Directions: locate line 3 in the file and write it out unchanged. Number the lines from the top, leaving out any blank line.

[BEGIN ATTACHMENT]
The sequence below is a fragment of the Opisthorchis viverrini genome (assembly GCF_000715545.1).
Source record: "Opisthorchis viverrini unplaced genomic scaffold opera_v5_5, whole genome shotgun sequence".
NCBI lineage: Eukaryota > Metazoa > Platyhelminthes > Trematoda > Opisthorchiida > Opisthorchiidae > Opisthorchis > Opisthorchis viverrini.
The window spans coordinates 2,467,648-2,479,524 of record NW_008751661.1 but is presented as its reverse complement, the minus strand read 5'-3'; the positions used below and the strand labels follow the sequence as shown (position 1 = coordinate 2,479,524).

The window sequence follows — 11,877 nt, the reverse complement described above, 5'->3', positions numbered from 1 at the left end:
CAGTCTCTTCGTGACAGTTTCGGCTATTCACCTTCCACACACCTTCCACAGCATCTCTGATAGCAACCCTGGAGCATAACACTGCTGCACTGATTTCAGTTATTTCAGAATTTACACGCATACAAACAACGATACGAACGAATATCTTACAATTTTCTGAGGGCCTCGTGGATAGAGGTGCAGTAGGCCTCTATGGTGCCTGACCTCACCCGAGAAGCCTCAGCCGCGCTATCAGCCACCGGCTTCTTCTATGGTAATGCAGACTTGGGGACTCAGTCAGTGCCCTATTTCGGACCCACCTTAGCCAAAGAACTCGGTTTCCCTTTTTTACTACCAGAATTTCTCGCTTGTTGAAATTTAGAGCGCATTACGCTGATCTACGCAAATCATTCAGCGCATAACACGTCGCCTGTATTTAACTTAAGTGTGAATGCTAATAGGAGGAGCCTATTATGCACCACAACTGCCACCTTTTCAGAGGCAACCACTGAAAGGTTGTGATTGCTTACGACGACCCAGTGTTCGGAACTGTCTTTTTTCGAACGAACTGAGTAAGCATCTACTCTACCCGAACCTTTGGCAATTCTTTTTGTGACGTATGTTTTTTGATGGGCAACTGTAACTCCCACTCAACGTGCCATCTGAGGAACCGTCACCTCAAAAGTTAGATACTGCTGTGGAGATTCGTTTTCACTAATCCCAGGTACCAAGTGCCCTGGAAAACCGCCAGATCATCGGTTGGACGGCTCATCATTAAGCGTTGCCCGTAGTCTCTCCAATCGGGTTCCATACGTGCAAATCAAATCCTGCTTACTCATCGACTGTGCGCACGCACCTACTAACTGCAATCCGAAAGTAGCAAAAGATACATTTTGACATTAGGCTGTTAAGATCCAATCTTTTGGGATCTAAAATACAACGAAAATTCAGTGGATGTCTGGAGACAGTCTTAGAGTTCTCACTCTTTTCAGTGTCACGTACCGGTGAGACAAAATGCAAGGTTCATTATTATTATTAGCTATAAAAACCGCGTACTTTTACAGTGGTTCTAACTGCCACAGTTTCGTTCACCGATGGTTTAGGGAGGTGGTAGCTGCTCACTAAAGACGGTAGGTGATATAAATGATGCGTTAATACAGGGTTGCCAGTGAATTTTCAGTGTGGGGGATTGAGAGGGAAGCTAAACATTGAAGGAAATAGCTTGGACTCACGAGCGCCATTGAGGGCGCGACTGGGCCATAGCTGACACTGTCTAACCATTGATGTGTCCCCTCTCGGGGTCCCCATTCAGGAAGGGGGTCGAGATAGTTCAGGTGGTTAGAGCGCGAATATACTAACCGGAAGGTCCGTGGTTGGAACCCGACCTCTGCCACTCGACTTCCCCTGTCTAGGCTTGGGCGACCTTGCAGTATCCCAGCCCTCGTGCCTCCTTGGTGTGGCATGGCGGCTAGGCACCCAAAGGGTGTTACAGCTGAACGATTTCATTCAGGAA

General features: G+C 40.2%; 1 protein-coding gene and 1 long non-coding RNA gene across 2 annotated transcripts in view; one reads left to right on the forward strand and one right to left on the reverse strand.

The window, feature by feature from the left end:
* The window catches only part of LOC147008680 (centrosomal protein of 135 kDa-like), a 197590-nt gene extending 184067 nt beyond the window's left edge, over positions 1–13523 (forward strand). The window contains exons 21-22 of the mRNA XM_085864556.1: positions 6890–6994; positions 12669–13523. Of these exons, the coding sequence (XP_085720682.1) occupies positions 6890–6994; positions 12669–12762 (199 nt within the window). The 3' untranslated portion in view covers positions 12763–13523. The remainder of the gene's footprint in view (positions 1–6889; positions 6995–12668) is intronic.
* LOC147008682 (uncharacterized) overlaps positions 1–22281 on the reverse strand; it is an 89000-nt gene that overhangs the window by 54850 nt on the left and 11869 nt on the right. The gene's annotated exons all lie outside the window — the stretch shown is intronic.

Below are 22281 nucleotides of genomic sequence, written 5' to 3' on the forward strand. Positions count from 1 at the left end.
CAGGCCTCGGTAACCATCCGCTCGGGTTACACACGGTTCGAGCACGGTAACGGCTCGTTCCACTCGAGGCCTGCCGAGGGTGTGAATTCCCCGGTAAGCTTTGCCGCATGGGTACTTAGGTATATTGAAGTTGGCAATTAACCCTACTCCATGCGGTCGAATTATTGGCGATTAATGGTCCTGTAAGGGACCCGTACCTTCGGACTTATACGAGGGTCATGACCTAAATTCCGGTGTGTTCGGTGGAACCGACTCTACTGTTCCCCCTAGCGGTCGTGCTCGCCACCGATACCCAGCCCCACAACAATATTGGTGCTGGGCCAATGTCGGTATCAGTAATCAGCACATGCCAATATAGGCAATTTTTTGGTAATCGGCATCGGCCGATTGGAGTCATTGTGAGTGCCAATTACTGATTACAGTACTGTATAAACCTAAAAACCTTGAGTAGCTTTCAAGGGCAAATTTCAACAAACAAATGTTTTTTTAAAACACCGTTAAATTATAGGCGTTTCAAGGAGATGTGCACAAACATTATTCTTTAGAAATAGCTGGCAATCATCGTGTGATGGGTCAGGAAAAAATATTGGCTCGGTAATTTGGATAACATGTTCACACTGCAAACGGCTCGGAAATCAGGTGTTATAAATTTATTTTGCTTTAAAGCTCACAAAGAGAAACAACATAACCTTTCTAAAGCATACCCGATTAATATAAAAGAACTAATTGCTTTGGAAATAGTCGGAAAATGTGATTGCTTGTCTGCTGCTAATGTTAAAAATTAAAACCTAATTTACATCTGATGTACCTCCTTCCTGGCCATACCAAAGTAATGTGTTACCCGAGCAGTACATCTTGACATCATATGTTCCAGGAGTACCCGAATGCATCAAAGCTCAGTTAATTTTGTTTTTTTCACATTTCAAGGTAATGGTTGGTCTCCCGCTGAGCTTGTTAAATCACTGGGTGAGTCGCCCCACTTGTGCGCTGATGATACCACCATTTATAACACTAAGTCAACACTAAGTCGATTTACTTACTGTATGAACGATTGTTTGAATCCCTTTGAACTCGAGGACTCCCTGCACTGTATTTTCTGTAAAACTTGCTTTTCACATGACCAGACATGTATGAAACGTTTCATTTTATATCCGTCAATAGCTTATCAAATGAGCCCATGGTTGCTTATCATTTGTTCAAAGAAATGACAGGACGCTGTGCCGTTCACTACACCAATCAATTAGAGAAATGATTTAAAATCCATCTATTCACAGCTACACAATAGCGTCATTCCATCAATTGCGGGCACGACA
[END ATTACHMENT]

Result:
NCBI lineage: Eukaryota > Metazoa > Platyhelminthes > Trematoda > Opisthorchiida > Opisthorchiidae > Opisthorchis > Opisthorchis viverrini.